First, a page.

Of course apportionment of revenue received from the fare-box was a key concern of the PTO. Transit Link allayed this concern by assuring PTO that apportionment of revenues will be based on usage. With this, the incentive for the individual operator to compete fairly in the market (to the benefit of the commuter) is adversely affected.

Despite the unhappiness expressed by Singaporeans that they cannot accept fare adjustments when services are so sloppy, fare increase seems like an eventuality. The Prime Minister himself have indicated that fare increases are inevitable, and have asked Singaporeans to relax because the PTC is doing their job.

What the Prime Minister perhaps fails to realise is that the PTC's track-record does not inspire confidence in the daily commuters that PTC has their best interest in heart.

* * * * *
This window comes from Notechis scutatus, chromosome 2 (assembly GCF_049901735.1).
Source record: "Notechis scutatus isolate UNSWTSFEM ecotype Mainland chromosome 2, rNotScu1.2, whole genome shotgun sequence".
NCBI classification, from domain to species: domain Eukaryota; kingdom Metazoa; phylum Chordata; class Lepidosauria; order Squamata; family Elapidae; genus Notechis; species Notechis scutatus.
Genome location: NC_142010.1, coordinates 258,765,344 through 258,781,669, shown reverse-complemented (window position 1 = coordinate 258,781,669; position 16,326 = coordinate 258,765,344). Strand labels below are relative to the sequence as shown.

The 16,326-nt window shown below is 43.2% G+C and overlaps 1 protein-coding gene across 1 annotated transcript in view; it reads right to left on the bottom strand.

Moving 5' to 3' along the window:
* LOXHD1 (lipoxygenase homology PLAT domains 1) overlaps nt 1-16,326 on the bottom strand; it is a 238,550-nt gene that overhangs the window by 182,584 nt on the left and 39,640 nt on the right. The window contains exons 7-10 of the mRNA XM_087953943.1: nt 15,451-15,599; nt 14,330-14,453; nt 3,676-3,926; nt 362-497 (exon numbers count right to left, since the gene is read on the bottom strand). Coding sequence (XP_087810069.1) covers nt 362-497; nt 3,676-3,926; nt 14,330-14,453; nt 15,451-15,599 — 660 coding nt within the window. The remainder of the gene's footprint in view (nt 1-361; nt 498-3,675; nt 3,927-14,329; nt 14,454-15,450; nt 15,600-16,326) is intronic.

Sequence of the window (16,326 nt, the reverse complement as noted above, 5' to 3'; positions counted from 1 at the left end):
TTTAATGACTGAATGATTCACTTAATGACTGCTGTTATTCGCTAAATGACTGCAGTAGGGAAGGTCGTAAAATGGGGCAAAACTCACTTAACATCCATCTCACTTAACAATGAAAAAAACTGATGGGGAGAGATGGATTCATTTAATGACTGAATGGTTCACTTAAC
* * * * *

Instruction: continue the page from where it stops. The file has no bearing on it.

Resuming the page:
What the Prime Minister seem to have overlooked is that it is very difficult to relax when our public transportation system is as such, as it contributes directly to greater stresses at place of work, detrimental to our quality of life, and could also be a cause for Singapore's falling birth-rate.

Capability planning and development for public transportation, should be about the survivability of Singapore, because delayed actions can be quite costly. It seems however that there is very little political will to solve our transport problems.

The problem of public transportation has now reached such an acute level that quick decisive actions are needed from the Government.

And until these decisive actions are taken, any fair adjustments would be deemed unacceptable.

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See the Quality of Service standards for public transport operators HERE.